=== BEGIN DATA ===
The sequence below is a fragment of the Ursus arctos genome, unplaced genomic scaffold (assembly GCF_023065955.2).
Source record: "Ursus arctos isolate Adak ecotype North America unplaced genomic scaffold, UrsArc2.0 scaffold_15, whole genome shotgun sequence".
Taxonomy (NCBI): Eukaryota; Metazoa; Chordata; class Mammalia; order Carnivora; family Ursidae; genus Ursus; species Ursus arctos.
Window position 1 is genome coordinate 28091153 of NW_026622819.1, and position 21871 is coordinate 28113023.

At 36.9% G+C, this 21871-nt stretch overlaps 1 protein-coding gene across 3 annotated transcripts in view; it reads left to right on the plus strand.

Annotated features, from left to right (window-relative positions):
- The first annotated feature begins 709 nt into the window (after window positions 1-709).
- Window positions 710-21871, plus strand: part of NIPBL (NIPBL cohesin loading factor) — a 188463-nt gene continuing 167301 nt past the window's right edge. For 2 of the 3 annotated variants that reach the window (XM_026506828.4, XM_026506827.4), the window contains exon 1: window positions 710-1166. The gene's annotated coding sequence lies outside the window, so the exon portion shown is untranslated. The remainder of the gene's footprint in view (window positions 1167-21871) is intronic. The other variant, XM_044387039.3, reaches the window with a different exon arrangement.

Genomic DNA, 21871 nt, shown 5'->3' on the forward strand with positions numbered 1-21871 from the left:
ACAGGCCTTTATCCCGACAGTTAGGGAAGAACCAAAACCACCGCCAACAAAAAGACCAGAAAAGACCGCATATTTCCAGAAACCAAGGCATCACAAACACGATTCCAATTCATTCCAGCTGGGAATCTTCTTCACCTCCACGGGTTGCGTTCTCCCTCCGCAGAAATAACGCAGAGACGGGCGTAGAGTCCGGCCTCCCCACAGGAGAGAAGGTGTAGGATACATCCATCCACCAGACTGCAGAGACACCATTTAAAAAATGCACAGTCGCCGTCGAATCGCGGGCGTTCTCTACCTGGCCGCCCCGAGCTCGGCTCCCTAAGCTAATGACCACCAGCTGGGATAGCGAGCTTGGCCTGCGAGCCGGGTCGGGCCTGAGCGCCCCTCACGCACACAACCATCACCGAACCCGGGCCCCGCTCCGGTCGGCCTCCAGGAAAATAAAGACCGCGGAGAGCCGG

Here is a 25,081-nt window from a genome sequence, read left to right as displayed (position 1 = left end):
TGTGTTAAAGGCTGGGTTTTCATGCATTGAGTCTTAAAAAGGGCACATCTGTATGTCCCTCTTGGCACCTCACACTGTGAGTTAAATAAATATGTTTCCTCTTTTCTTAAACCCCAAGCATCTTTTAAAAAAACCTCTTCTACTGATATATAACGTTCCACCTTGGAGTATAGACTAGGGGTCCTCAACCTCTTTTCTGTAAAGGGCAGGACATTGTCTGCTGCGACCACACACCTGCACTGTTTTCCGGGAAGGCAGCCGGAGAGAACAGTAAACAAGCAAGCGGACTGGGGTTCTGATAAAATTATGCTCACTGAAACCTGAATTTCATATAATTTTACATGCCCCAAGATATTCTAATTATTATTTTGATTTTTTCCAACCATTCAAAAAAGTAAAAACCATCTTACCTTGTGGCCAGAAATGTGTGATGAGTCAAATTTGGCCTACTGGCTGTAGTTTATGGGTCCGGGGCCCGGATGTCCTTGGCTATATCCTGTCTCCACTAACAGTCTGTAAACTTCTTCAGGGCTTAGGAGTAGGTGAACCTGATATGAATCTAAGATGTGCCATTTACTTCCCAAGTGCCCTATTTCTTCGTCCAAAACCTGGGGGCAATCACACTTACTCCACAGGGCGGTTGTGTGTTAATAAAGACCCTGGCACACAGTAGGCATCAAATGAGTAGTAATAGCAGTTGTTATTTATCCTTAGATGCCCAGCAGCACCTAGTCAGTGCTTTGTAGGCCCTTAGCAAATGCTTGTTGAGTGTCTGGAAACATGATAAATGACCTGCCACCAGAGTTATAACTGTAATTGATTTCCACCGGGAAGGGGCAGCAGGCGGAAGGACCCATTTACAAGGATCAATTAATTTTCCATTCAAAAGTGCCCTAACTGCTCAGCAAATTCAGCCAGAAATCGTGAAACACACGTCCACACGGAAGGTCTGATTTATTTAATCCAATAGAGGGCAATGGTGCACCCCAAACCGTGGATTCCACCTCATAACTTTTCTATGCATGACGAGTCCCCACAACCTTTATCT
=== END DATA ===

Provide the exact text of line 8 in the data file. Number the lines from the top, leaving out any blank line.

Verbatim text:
- Window positions 710-21871, plus strand: part of NIPBL (NIPBL cohesin loading factor) — a 188463-nt gene continuing 167301 nt past the window's right edge. For 2 of the 3 annotated variants that reach the window (XM_026506828.4, XM_026506827.4), the window contains exon 1: window positions 710-1166. The gene's annotated coding sequence lies outside the window, so the exon portion shown is untranslated. The remainder of the gene's footprint in view (window positions 1167-21871) is intronic. The other variant, XM_044387039.3, reaches the window with a different exon arrangement.